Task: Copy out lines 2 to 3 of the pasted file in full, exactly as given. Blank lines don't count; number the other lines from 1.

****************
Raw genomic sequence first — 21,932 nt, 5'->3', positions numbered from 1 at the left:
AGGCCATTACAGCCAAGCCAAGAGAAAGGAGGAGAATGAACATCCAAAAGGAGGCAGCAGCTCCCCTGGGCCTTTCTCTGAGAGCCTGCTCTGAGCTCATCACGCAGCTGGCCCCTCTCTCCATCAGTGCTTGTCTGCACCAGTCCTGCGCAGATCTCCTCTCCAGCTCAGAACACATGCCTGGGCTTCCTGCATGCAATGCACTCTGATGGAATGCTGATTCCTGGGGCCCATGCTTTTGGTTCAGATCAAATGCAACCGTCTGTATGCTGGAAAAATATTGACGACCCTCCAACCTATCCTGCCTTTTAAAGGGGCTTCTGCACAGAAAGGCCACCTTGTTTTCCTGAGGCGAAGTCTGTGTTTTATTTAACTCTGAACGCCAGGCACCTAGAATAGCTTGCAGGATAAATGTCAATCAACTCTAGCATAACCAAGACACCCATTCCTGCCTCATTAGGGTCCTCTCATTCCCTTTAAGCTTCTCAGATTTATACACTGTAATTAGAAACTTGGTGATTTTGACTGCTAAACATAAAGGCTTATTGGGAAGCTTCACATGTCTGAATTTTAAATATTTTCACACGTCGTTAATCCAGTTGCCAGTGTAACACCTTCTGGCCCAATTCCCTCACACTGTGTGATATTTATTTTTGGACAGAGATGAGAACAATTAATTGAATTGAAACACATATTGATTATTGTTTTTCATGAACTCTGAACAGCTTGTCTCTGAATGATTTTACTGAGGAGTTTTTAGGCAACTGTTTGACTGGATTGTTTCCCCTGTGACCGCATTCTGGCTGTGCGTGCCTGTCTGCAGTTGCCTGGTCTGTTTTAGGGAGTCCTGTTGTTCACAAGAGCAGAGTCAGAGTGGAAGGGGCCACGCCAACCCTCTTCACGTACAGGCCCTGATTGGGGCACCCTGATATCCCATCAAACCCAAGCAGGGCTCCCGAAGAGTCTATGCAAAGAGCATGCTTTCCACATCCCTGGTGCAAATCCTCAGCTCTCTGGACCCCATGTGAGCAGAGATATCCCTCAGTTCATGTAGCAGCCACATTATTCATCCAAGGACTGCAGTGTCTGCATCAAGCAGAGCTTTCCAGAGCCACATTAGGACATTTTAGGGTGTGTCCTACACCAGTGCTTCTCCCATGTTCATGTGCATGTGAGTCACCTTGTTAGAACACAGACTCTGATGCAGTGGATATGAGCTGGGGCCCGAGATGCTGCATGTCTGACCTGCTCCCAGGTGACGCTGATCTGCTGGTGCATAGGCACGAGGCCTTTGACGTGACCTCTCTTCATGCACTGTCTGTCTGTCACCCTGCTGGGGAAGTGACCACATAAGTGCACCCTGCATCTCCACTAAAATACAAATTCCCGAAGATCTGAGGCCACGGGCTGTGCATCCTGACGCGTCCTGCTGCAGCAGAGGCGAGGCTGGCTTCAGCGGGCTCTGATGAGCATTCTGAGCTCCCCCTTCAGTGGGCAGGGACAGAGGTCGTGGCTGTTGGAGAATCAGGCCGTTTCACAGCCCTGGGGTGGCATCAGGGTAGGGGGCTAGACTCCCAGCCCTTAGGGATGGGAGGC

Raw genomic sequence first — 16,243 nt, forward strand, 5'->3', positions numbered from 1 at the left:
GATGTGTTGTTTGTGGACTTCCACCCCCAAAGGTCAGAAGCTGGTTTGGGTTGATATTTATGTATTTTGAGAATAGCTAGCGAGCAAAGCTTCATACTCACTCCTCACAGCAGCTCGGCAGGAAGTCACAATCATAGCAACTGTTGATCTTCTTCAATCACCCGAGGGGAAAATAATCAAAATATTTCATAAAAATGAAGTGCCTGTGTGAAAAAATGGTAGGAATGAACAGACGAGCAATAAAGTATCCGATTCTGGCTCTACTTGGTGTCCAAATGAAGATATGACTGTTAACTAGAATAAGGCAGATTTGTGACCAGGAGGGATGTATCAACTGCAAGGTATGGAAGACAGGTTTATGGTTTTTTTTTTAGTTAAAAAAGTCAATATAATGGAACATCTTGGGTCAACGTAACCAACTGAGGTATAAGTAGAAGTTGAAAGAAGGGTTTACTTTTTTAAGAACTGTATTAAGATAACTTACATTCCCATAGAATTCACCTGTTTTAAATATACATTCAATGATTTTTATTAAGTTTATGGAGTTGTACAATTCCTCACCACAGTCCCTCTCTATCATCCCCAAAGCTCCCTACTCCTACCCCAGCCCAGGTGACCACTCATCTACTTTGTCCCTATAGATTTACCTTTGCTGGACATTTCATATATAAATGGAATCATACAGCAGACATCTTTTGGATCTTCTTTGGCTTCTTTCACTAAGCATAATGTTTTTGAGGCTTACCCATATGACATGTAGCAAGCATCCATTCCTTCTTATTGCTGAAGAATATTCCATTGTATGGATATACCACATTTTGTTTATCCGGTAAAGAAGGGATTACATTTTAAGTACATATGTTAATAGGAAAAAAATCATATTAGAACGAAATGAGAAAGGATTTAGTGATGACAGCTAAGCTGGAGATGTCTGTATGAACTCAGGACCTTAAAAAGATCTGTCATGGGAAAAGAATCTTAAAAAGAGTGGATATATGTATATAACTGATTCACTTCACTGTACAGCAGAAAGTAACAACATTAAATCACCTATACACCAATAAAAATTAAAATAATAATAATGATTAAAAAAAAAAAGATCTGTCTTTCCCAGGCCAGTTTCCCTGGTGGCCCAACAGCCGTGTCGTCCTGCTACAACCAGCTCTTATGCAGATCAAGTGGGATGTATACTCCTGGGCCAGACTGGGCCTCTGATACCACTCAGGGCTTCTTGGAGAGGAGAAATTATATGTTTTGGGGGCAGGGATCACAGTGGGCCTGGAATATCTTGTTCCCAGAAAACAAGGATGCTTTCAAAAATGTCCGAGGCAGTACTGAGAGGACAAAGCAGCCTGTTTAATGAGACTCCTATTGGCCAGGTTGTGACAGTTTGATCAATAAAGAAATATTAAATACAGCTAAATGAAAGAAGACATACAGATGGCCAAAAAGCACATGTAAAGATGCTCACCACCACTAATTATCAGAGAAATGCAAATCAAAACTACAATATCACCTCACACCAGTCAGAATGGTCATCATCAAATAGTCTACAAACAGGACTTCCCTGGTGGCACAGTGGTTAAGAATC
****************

AGGCCATTACAGCCAAGCCAAGAGAAAGGAGGAGAATGAACATCCAAAAGGAGGCAGCAGCTCCCCTGGGCCTTTCTCTGAGAGCCTGCTCTGAGCTCATCACGCAGCTGGCCCCTCTCTCCATCAGTGCTTGTCTGCACCAGTCCTGCGCAGATCTCCTCTCCAGCTCAGAACACATGCCTGGGCTTCCTGCATGCAATGCACTCTGATGGAATGCTGATTCCTGGGGCCCATGCTTTTGGTTCAGATCAAATGCAACCGTCTGTATGCTGGAAAAATATTGACGACCCTCCAACCTATCCTGCCTTTTAAAGGGGCTTCTGCACAGAAAGGCCACCTTGTTTTCCTGAGGCGAAGTCTGTGTTTTATTTAACTCTGAACGCCAGGCACCTAGAATAGCTTGCAGGATAAATGTCAATCAACTCTAGCATAACCAAGACACCCATTCCTGCCTCATTAGGGTCCTCTCATTCCCTTTAAGCTTCTCAGATTTATACACTGTAATTAGAAACTTGGTGATTTTGACTGCTAAACATAAAGGCTTATTGGGAAGCTTCACATGTCTGAATTTTAAATATTTTCACACGTCGTTAATCCAGTTGCCAGTGTAACACCTTCTGGCCCAATTCCCTCACACTGTGTGATATTTATTTTTGGACAGAGATGAGAACAATTAATTGAATTGAAACACATATTGATTATTGTTTTTCATGAACTCTGAACAGCTTGTCTCTGAATGATTTTACTGAGGAGTTTTTAGGCAACTGTTTGACTGGATTGTTTCCCCTGTGACCGCATTCTGGCTGTGCGTGCCTGTCTGCAGTTGCCTGGTCTGTTTTAGGGAGTCCTGTTGTTCACAAGAGCAGAGTCAGAGTGGAAGGGGCCACGCCAACCCTCTTCACGTACAGGCCCTGATTGGGGCACCCTGATATCCCATCAAACCCAAGCAGGGCTCCCGAAGAGTCTATGCAAAGAGCATGCTTTCCACATCCCTGGTGCAAATCCTCAGCTCTCTGGACCCCATGTGAGCAGAGATATCCCTCAGTTCATGTAGCAGCCACATTATTCATCCAAGGACTGCAGTGTCTGCATCAAGCAGAGCTTTCCAGAGCCACATTAGGACATTTTAGGGTGTGTCCTACACCAGTGCTTCTCCCATGTTCATGTGCATGTGAGTCACCTTGTTAGAACACAGACTCTGATGCAGTGGATATGAGCTGGGGCCCGAGATGCTGCATGTCTGACCTGCTCCCAGGTGACGCTGATCTGCTGGTGCATAGGCACGAGGCCTTTGACGTGACCTCTCTTCATGCACTGTCTGTCTGTCACCCTGCTGGGGAAGTGACCACATAAGTGCACCCTGCATCTCCACTAAAATACAAATTCCCGAAGATCTGAGGCCACGGGCTGTGCATCCTGACGCGTCCTGCTGCAGCAGAGGCGAGGCTGGCTTCAGCGGGCTCTGATGAGCATTCTGAGCTCCCCCTTCAGTGGGCAGGGACAGAGGTCGTGGCTGTTGGAGAATCAGGCCGTTTCACAGCCCTGGGGTGGCATCAGGGTAGGGGGCTAGACTCCCAGCCCTTAGGGATGGGAGGC

Raw genomic sequence first — 16,243 nt, forward strand, 5'->3', positions numbered from 1 at the left: